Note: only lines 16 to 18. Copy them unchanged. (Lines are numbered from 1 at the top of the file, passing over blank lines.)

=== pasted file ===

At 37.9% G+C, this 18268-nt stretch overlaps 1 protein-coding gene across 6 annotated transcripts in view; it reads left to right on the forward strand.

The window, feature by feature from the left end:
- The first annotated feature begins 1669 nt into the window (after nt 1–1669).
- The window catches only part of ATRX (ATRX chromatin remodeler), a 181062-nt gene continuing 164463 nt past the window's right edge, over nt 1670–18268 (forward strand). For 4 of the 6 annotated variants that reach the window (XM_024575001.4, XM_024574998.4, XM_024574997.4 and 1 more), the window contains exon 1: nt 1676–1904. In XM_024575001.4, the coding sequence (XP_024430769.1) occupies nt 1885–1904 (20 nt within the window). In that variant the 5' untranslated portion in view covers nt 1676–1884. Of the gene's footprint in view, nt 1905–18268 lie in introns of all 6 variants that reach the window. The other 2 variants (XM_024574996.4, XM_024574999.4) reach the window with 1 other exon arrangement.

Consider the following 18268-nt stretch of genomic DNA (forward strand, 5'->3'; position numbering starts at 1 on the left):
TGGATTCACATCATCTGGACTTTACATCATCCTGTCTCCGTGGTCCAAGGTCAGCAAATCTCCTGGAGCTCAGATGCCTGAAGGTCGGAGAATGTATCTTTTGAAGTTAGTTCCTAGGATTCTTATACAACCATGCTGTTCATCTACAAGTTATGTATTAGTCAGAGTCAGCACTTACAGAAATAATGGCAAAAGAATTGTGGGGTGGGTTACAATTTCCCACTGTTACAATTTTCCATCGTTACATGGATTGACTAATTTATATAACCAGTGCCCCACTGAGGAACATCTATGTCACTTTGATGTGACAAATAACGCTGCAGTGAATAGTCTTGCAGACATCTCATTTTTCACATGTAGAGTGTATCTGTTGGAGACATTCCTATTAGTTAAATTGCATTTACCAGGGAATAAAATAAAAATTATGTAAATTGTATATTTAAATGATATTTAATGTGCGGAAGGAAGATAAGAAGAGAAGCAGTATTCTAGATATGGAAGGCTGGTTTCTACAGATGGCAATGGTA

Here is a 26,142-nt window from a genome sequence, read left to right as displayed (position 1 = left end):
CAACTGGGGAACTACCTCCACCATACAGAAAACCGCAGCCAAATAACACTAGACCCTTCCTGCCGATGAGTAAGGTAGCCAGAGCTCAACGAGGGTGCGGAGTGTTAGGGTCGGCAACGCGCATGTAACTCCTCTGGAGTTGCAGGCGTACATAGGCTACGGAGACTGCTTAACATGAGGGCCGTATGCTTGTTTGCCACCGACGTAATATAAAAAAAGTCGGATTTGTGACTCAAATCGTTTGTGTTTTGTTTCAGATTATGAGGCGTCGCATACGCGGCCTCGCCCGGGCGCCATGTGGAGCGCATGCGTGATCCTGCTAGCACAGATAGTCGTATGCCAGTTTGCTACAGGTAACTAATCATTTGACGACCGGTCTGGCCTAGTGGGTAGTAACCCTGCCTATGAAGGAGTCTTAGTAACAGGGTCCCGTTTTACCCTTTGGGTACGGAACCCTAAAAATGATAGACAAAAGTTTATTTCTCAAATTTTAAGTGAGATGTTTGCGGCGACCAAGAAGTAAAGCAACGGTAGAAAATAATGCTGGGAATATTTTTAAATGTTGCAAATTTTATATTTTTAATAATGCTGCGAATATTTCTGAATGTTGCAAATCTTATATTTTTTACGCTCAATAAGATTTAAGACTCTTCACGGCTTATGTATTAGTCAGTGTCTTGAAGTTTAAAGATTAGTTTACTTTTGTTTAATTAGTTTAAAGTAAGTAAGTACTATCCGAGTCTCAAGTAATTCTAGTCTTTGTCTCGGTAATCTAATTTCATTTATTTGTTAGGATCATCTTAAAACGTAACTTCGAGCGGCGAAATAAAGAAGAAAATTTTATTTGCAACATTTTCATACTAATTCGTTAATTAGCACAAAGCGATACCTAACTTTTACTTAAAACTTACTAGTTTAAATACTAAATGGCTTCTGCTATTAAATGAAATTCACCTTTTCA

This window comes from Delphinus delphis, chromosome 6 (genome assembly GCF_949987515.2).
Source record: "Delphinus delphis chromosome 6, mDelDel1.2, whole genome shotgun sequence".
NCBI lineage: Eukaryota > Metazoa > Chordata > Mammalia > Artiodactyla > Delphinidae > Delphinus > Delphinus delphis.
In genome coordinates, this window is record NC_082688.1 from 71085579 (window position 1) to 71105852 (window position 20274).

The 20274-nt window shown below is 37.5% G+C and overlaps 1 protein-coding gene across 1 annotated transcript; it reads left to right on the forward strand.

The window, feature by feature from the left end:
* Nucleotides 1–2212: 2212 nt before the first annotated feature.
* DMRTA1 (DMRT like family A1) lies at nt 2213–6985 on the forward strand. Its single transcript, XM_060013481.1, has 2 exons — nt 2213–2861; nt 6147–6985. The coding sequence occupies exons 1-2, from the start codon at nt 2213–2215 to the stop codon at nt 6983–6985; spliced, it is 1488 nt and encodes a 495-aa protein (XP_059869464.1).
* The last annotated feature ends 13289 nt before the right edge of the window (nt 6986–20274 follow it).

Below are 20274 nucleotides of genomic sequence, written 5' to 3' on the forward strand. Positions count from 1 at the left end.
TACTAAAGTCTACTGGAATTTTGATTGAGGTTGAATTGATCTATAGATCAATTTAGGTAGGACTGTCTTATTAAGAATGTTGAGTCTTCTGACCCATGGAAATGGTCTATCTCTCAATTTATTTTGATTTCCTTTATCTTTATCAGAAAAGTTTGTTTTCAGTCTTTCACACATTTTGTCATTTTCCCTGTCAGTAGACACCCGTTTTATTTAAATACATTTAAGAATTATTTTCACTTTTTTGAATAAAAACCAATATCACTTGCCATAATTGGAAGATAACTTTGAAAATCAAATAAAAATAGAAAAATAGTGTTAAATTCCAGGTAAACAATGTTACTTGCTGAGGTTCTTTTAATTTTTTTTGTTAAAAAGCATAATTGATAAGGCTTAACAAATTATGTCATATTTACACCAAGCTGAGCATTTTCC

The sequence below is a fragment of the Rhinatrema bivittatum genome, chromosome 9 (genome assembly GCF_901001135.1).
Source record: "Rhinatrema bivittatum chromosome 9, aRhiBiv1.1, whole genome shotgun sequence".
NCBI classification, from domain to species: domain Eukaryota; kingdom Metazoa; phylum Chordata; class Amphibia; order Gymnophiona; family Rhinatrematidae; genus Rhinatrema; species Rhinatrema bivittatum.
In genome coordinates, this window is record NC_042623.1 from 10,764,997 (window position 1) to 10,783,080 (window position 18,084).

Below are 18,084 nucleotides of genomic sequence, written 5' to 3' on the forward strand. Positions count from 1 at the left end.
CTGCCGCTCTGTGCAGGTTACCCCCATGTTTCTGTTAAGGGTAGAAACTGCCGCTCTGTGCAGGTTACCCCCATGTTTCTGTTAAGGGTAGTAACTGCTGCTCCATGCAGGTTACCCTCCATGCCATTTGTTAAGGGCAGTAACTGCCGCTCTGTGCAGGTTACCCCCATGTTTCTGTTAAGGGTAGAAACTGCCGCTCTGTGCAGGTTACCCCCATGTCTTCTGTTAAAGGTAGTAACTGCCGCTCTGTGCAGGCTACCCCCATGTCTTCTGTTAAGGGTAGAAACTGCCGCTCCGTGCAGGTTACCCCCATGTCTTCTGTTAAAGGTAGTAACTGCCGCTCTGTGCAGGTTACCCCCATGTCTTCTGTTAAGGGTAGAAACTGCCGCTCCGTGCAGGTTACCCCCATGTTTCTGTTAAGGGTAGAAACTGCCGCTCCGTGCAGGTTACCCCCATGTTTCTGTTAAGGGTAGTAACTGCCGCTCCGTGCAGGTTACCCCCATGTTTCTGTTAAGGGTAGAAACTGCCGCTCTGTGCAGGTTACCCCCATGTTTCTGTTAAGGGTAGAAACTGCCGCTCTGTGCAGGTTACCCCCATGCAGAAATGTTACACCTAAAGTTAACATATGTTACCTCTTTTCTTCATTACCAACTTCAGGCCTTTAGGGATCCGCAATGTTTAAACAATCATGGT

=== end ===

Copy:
* DMRTA1 (DMRT like family A1) lies at nt 2213–6985 on the forward strand. Its single transcript, XM_060013481.1, has 2 exons — nt 2213–2861; nt 6147–6985. The coding sequence occupies exons 1-2, from the start codon at nt 2213–2215 to the stop codon at nt 6983–6985; spliced, it is 1488 nt and encodes a 495-aa protein (XP_059869464.1).
* The last annotated feature ends 13289 nt before the right edge of the window (nt 6986–20274 follow it).

Below are 20274 nucleotides of genomic sequence, written 5' to 3' on the forward strand. Positions count from 1 at the left end.